Readers will have noted that my comments on McCloskey's book have so far accented its deficiencies. But I am no "nattering nabob of negativism." Matters improve somewhat in McCloskey's discussion of her third vice, the arrogance of social engineering. Here she forthrightly and eloquently condemns efforts by planners to control the market. Of course, Deirdre uses a bad argument to support her defense of freedom, but we cannot ask for too much. McCloskey's argument, in essence, is this: Planners cannot use an economic model that predicts outcomes better than the market. If they could, they would be rich. "But having such Faustian power is to be a god or, in human terms, to be rich beyond the wildest dreams of avarice" (p. 104).

McCloskey has here pushed a commonsense point further than it will go. Someone with a guaranteed system for beating the stock market is unlikely to disclose it to others; if such systems exist, they are not likely to be in the public domain. But this hardly suffices to show that no such systems exist, only that the systems are not public. The response to McCloskey's inquiry, "If you're so smart, why aren't you rich" is "Some people are very rich" (Readers should have a look at McCloskey's evasion of this objection on p. 109).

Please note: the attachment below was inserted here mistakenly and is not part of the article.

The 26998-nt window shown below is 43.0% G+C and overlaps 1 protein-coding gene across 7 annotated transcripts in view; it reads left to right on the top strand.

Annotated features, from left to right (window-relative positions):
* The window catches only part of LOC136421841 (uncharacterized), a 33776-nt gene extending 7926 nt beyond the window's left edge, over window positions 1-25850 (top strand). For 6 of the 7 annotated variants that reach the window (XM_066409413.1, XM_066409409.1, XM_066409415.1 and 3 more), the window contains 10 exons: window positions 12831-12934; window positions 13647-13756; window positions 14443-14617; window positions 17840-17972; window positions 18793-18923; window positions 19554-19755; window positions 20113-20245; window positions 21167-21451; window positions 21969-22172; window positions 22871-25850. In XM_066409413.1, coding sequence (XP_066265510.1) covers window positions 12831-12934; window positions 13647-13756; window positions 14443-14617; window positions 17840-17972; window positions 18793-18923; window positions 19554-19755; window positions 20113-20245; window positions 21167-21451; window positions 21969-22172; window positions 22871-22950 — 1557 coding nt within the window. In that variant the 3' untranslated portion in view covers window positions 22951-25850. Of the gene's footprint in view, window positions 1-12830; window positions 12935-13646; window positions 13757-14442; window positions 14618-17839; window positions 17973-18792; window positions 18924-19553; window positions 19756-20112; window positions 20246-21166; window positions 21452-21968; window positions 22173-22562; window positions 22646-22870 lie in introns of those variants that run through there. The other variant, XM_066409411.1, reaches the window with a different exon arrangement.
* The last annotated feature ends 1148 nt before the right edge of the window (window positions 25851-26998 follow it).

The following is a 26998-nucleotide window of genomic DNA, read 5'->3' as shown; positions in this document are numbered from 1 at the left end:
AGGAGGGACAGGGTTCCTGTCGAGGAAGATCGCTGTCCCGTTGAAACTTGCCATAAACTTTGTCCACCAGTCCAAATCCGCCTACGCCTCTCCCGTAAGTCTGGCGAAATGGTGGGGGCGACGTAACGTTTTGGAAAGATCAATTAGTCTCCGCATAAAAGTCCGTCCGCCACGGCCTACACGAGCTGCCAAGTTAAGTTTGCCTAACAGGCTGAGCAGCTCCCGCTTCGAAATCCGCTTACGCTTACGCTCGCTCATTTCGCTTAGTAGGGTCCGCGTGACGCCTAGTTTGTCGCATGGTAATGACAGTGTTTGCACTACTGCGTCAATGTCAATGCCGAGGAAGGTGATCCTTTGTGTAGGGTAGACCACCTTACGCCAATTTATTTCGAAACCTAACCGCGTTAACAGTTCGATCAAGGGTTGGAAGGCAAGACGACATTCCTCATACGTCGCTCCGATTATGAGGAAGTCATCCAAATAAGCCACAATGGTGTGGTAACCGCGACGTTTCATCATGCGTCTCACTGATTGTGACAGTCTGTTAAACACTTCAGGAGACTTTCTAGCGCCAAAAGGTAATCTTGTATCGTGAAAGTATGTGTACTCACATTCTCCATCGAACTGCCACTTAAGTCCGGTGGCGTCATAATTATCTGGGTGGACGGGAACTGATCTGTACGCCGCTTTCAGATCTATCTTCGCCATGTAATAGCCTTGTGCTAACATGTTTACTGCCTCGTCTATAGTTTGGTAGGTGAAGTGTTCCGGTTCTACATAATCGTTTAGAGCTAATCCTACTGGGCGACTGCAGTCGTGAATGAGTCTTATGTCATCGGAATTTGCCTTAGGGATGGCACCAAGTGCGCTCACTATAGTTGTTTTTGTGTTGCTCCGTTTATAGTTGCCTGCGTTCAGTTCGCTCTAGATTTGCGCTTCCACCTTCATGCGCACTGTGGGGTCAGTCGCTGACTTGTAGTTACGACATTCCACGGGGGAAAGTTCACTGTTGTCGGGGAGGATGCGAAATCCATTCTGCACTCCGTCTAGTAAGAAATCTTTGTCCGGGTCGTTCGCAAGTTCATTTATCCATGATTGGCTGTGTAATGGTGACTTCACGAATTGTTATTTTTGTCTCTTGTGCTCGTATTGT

Further, it is not impossible that winning systems are revealed: perhaps their inventors think them very complicated and unlikely to be adopted by the public. I hasten to add that I know of no such system and if I did, I wouldn't disclose it.

But suppose that McCloskey is right: No one can out-predict the market. Does this tell conclusively, as McCloskey imagines, against social engineering? I cannot see that it does. Remember, social engineers are proposing to interfere with the market, not to predict the results of its unimpeded operation. If one cannot beat the market, how does this show that one cannot successfully regulate it? Fortunately, excellent arguments against interventionism exist; but McCloskey's is not one of them.

Nevertheless, McCloskey deserves credit for her defense of freedom. "[I]f you try to achieve The Rational Society, the one that maximizes Utility, you can easily create nightmares of unfreedom. You can see it in modern architecture.... You can see it in the startling share of government in national income, over fifty percent against five or ten percent a century ago" (p. 117). Well said, Aunt Deirdre.


Close Window